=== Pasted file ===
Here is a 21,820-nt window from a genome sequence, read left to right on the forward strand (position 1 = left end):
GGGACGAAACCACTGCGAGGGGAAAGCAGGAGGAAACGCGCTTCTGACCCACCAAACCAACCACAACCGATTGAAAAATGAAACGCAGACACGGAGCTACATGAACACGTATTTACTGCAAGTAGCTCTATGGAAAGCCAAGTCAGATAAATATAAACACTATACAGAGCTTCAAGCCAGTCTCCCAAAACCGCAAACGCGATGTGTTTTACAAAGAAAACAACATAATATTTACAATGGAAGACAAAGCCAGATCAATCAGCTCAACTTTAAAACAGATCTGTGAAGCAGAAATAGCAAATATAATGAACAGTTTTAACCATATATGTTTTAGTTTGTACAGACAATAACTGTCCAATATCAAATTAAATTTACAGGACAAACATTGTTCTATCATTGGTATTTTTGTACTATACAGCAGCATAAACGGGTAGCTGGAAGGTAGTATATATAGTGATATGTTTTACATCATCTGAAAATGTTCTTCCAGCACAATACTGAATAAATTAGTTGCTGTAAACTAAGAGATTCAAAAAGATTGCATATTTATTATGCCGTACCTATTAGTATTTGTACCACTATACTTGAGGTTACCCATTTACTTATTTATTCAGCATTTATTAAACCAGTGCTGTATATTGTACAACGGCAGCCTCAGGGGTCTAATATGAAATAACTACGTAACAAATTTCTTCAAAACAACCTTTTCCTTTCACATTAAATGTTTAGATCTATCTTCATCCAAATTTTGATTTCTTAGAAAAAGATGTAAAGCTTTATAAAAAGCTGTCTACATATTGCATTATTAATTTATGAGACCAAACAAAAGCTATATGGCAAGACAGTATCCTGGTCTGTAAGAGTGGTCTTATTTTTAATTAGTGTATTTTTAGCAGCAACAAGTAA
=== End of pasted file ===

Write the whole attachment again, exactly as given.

Here is a 21,820-nt window from a genome sequence, read left to right on the forward strand (position 1 = left end):
GGGACGAAACCACTGCGAGGGGAAAGCAGGAGGAAACGCGCTTCTGACCCACCAAACCAACCACAACCGATTGAAAAATGAAACGCAGACACGGAGCTACATGAACACGTATTTACTGCAAGTAGCTCTATGGAAAGCCAAGTCAGATAAATATAAACACTATACAGAGCTTCAAGCCAGTCTCCCAAAACCGCAAACGCGATGTGTTTTACAAAGAAAACAACATAATATTTACAATGGAAGACAAAGCCAGATCAATCAGCTCAACTTTAAAACAGATCTGTGAAGCAGAAATAGCAAATATAATGAACAGTTTTAACCATATATGTTTTAGTTTGTACAGACAATAACTGTCCAATATCAAATTAAATTTACAGGACAAACATTGTTCTATCATTGGTATTTTTGTACTATACAGCAGCATAAACGGGTAGCTGGAAGGTAGTATATATAGTGATATGTTTTACATCATCTGAAAATGTTCTTCCAGCACAATACTGAATAAATTAGTTGCTGTAAACTAAGAGATTCAAAAAGATTGCATATTTATTATGCCGTACCTATTAGTATTTGTACCACTATACTTGAGGTTACCCATTTACTTATTTATTCAGCATTTATTAAACCAGTGCTGTATATTGTACAACGGCAGCCTCAGGGGTCTAATATGAAATAACTACGTAACAAATTTCTTCAAAACAACCTTTTCCTTTCACATTAAATGTTTAGATCTATCTTCATCCAAATTTTGATTTCTTAGAAAAAGATGTAAAGCTTTATAAAAAGCTGTCTACATATTGCATTATTAATTTATGAGACCAAACAAAAGCTATATGGCAAGACAGTATCCTGGTCTGTAAGAGTGGTCTTATTTTTAATTAGTGTATTTTTAGCAGCAACAAGTAA